Explain how each of the 4 settings has a profound effect on the characters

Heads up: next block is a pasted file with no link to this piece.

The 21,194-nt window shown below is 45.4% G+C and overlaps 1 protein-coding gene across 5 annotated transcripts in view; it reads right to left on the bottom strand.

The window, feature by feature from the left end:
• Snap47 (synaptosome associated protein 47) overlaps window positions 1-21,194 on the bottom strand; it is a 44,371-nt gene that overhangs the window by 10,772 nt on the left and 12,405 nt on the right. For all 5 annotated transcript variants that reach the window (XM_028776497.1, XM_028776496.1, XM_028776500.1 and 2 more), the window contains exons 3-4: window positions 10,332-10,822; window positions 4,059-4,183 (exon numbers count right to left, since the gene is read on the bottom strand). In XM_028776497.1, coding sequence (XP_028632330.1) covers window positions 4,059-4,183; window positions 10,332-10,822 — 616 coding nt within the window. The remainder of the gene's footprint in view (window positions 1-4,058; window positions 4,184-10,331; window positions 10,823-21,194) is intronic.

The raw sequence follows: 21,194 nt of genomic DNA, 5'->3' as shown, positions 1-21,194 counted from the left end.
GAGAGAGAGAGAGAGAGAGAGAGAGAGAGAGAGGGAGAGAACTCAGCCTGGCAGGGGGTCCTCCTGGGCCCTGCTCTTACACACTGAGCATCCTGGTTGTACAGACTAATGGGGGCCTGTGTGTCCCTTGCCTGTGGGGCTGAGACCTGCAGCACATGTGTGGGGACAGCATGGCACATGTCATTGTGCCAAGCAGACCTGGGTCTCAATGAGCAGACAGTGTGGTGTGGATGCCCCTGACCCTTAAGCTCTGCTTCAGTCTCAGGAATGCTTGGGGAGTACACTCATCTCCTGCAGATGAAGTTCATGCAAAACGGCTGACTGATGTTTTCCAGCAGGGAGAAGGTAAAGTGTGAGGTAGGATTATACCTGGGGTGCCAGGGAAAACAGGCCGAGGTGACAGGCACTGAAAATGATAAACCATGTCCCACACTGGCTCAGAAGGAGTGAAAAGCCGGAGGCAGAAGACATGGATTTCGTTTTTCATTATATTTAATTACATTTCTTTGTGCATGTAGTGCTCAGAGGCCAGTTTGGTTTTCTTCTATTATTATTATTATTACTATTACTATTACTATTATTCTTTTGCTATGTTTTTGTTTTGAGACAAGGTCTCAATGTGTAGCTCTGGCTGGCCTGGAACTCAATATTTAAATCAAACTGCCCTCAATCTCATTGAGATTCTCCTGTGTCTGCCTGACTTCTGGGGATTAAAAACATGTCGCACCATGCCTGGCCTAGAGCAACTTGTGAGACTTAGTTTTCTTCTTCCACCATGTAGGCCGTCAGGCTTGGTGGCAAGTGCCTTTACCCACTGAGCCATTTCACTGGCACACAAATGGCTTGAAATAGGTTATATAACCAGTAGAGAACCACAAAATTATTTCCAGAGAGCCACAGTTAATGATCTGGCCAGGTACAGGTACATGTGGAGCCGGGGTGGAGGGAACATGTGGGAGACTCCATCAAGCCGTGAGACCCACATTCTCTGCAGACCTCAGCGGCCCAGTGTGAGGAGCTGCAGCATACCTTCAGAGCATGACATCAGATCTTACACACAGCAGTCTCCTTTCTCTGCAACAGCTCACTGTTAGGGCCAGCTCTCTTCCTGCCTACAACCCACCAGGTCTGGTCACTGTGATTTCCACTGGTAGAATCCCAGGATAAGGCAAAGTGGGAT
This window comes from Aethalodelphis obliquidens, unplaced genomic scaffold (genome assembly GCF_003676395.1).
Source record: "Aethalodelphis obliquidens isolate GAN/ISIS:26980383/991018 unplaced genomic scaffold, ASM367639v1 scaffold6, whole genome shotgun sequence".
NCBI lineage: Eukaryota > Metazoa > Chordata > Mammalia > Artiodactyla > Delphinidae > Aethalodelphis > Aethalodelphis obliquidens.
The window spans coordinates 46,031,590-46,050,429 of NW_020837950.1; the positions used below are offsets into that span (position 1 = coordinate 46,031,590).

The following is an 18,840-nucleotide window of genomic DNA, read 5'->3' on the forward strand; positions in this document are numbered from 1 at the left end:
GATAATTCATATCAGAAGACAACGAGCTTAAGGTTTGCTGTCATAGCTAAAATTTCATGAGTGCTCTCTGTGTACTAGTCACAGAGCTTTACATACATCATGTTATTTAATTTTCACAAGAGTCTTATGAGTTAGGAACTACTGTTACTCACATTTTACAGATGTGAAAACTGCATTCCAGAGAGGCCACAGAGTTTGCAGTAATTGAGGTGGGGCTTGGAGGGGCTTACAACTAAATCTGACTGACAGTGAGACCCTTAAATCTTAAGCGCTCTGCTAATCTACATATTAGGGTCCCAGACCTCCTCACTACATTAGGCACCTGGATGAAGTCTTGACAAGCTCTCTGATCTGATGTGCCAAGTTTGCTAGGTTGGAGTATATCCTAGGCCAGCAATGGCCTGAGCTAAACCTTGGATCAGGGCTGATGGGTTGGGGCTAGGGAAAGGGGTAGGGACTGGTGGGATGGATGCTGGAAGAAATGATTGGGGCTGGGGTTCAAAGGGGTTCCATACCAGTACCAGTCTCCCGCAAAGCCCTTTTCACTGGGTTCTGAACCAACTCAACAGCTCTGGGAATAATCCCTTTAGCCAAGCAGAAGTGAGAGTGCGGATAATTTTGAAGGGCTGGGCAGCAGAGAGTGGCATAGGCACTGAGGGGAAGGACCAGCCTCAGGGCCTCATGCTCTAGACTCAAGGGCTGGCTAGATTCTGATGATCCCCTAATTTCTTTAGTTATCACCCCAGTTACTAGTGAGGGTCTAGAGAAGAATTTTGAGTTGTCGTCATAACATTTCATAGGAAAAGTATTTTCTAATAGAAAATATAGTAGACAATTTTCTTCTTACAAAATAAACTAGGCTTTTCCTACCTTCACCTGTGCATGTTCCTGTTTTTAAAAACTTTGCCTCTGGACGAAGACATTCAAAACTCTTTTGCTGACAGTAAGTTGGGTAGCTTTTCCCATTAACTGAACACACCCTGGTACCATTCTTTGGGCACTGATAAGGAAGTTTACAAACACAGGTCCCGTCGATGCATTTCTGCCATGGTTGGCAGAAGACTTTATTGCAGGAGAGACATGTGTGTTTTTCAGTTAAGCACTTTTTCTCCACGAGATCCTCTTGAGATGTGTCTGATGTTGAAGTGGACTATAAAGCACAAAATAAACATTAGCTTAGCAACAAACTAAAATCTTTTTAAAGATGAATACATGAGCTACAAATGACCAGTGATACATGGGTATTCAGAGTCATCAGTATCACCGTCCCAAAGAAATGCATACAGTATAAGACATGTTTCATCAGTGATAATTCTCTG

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Explain how each of the 4 settings has a profound effect on the characters in the novel. Each of the 4 settings in the novel persuasion by Jane Austen holds a profound effect and Question: explain how each of the 4 settings has a profound effect on the characters in the novel. Each of the 4 settings in the novel persuasion by Jane Austen holds a profound effect and significance on the characters of the novel. Firstly we have kellynch hall, the inhabitants and owners of kellynch hall are the Elliot family, Sir Walter Elliot and his two daughters, Elizabeth and Anne Elliot. Kellynch in the novel is described as a rather exquisite setting, ‘Mrs Croft was impressed with the furnishings’. Lawns and flower gardens, from the owners personalities, obsessions with appearance, desire to have a high social stance and ostentatious outlook on life we can only gather that kellynch is a rather exquisite site. The setting heavily reflects on the characters of kellynch hall- Sir Walter Elliot, a man for whom "vanity was the beginning and end of [his] character." His favourite book, the reader is told, is the Baronetage, a book which holds record of the most important families in England, and which, most importantly records Sir Walter's own personal history, And Elizabeth, who is beautiful, yet vain like her father and Anne, who has a sweetness of character, but is often overlooked by her family. Kellynch appears to be more then what seems on the surface, lavish furniture and ornaments ‘impressive furnishings’ the ornaments and furnishings almost to cover up for an underlying truth. As kellynch is an old building there are sure to be a few cracks and broken aspects of kellynch hall. Similarly the truth of the ... ... middle of paper ... ...th and wealth, but on one's accomplishments, manners, and interests. In Somersetshire, the Elliot family is considered the very best; here in Bath, they could be understood to be socially beneath their cousins, the Dalrymples. Anne has pride, and she is offended at the thought that such unaccomplished and uninteresting people could be ranked above her. Anne is unaccustomed to being thought beneath anyone, and in some ways, she has more pride than her father and sister. She cannot bear the thought that such a respected, landed family such as hers must live in rented rooms in a city, while their home is inhabited by others. Anne is further dismayed at the small degree to which her father and sister seem to be upset by this. Austen is expressing that a certain amount of pride can be a good thing, if it is based upon true merit and not false appearances.

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